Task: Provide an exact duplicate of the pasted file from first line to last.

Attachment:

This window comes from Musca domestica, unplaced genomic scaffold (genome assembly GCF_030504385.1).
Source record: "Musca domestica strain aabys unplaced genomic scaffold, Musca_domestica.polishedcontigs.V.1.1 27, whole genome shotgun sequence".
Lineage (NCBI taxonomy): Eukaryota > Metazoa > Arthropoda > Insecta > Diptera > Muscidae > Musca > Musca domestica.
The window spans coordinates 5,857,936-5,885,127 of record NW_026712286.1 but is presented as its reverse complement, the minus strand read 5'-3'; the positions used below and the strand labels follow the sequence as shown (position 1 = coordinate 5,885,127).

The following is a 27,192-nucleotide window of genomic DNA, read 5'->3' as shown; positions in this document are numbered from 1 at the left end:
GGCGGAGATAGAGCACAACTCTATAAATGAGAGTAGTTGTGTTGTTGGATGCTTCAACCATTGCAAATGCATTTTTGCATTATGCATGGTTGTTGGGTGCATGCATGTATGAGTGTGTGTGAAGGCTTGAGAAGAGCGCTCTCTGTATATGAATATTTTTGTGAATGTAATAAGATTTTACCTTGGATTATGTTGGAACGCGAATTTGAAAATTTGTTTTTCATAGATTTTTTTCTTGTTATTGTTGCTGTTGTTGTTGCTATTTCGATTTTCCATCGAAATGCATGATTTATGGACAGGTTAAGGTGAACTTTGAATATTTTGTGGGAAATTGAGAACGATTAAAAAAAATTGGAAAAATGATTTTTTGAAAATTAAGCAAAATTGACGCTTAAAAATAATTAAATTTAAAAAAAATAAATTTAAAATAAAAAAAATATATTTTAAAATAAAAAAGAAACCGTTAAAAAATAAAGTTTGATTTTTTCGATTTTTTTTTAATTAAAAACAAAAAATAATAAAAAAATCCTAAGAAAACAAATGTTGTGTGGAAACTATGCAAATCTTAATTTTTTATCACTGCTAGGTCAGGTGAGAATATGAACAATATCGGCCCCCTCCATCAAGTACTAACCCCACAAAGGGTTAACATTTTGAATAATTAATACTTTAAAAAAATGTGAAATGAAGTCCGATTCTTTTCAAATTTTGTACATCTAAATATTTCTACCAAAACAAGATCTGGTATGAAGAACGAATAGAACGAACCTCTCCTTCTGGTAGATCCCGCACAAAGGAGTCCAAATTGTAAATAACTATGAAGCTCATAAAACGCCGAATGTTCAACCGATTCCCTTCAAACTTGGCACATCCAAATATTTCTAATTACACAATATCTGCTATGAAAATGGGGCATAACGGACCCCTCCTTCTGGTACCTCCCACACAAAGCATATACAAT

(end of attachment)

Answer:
This window comes from Musca domestica, unplaced genomic scaffold (genome assembly GCF_030504385.1).
Source record: "Musca domestica strain aabys unplaced genomic scaffold, Musca_domestica.polishedcontigs.V.1.1 27, whole genome shotgun sequence".
Lineage (NCBI taxonomy): Eukaryota > Metazoa > Arthropoda > Insecta > Diptera > Muscidae > Musca > Musca domestica.
The window spans coordinates 5,857,936-5,885,127 of record NW_026712286.1 but is presented as its reverse complement, the minus strand read 5'-3'; the positions used below and the strand labels follow the sequence as shown (position 1 = coordinate 5,885,127).

The following is a 27,192-nucleotide window of genomic DNA, read 5'->3' as shown; positions in this document are numbered from 1 at the left end:
GGCGGAGATAGAGCACAACTCTATAAATGAGAGTAGTTGTGTTGTTGGATGCTTCAACCATTGCAAATGCATTTTTGCATTATGCATGGTTGTTGGGTGCATGCATGTATGAGTGTGTGTGAAGGCTTGAGAAGAGCGCTCTCTGTATATGAATATTTTTGTGAATGTAATAAGATTTTACCTTGGATTATGTTGGAACGCGAATTTGAAAATTTGTTTTTCATAGATTTTTTTCTTGTTATTGTTGCTGTTGTTGTTGCTATTTCGATTTTCCATCGAAATGCATGATTTATGGACAGGTTAAGGTGAACTTTGAATATTTTGTGGGAAATTGAGAACGATTAAAAAAAATTGGAAAAATGATTTTTTGAAAATTAAGCAAAATTGACGCTTAAAAATAATTAAATTTAAAAAAAATAAATTTAAAATAAAAAAAATATATTTTAAAATAAAAAAGAAACCGTTAAAAAATAAAGTTTGATTTTTTCGATTTTTTTTTAATTAAAAACAAAAAATAATAAAAAAATCCTAAGAAAACAAATGTTGTGTGGAAACTATGCAAATCTTAATTTTTTATCACTGCTAGGTCAGGTGAGAATATGAACAATATCGGCCCCCTCCATCAAGTACTAACCCCACAAAGGGTTAACATTTTGAATAATTAATACTTTAAAAAAATGTGAAATGAAGTCCGATTCTTTTCAAATTTTGTACATCTAAATATTTCTACCAAAACAAGATCTGGTATGAAGAACGAATAGAACGAACCTCTCCTTCTGGTAGATCCCGCACAAAGGAGTCCAAATTGTAAATAACTATGAAGCTCATAAAACGCCGAATGTTCAACCGATTCCCTTCAAACTTGGCACATCCAAATATTTCTAATTACACAATATCTGCTATGAAAATGGGGCATAACGGACCCCTCCTTCTGGTACCTCCCACACAAAGCATATACAAT